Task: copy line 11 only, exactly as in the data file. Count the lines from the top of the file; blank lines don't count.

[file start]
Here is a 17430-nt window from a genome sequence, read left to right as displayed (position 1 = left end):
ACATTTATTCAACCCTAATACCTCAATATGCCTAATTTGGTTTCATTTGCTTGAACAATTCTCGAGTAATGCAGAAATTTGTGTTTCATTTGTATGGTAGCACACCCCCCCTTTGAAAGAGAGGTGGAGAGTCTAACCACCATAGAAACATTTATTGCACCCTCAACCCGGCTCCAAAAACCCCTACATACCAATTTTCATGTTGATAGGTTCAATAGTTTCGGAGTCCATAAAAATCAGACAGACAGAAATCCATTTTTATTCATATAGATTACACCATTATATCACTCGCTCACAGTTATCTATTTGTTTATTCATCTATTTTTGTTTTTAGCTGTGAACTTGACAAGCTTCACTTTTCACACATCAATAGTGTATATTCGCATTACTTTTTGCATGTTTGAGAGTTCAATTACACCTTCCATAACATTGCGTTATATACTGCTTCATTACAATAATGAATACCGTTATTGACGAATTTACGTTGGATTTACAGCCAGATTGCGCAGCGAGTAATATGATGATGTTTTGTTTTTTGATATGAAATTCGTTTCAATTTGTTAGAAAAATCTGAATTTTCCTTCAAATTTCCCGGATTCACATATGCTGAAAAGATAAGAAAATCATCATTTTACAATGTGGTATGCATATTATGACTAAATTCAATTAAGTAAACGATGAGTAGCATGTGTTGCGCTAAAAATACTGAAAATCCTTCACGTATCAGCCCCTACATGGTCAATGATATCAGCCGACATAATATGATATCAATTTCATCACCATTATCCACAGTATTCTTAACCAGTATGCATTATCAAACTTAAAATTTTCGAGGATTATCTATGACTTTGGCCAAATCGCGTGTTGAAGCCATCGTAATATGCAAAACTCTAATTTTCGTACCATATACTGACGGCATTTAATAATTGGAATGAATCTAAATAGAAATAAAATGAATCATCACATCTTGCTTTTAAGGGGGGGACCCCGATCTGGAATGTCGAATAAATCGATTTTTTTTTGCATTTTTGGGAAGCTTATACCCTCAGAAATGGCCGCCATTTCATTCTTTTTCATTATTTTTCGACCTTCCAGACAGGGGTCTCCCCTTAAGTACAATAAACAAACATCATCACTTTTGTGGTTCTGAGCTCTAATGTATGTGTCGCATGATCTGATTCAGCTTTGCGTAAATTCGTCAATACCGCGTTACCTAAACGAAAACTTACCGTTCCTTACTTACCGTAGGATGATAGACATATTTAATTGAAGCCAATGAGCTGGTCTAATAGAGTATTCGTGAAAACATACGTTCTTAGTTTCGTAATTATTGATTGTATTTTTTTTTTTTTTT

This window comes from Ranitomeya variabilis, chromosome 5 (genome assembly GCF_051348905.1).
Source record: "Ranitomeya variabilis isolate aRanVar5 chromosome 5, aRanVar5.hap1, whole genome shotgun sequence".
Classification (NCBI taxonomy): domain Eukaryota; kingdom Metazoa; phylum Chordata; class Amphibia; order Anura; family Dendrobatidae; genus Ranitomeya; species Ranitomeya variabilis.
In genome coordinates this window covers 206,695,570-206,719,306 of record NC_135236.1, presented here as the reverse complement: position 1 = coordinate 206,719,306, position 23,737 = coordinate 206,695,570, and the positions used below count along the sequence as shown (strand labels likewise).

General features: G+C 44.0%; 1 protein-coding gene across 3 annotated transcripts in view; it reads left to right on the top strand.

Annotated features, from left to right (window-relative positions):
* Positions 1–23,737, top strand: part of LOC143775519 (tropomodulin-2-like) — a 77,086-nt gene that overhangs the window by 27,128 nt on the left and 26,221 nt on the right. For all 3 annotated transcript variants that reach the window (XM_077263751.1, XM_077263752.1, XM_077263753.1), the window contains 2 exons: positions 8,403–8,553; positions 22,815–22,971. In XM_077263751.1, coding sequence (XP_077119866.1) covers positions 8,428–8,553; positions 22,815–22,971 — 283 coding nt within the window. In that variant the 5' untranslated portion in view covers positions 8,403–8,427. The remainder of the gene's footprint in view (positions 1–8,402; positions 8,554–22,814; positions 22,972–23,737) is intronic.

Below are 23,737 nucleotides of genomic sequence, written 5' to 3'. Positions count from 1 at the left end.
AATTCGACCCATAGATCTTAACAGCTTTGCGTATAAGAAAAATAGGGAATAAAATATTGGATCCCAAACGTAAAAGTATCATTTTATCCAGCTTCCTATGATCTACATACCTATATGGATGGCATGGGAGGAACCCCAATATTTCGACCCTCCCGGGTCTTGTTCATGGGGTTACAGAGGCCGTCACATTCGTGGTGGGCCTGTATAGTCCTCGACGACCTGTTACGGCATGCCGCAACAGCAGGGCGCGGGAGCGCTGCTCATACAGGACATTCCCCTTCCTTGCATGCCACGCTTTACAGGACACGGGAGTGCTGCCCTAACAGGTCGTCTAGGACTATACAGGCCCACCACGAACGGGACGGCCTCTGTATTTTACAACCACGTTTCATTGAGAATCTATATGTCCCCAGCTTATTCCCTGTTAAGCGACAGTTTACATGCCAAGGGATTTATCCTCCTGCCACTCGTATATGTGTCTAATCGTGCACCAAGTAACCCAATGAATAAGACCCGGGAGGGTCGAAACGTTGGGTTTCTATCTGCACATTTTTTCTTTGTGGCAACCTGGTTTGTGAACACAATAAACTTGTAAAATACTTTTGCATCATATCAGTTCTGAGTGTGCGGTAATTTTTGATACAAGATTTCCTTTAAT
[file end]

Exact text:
AATTCGACCCATAGATCTTAACAGCTTTGCGTATAAGAAAAATAGGGAATAAAATATTGGATCCCAAACGTAAAAGTATCATTTTATCCAGCTTCCTATGATCTACATACCTATATGGATGGCATGGGAGGAACCCCAATATTTCGACCCTCCCGGGTCTTGTTCATGGGGTTACAGAGGCCGTCACATTCGTGGTGGGCCTGTATAGTCCTCGACGACCTGTTACGGCATGCCGCAACAGCAGGGCGCGGGAGCGCTGCTCATACAGGACATTCCCCTTCCTTGCATGCCACGCTTTACAGGACACGGGAGTGCTGCCCTAACAGGTCGTCTAGGACTATACAGGCCCACCACGAACGGGACGGCCTCTGTATTTTACAACCACGTTTCATTGAGAATCTATATGTCCCCAGCTTATTCCCTGTTAAGCGACAGTTTACATGCCAAGGGATTTATCCTCCTGCCACTCGTATATGTGTCTAATCGTGCACCAAGTAACCCAATGAATAAGACCCGGGAGGGTCGAAACGTTGGGTTTCTATCTGCACATTTTTTCTTTGTGGCAACCTGGTTTGTGAACACAATAAACTTGTAAAATACTTTTGCATCATATCAGTTCTGAGTGTGCGGTAATTTTTGATACAAGATTTCCTTTAAT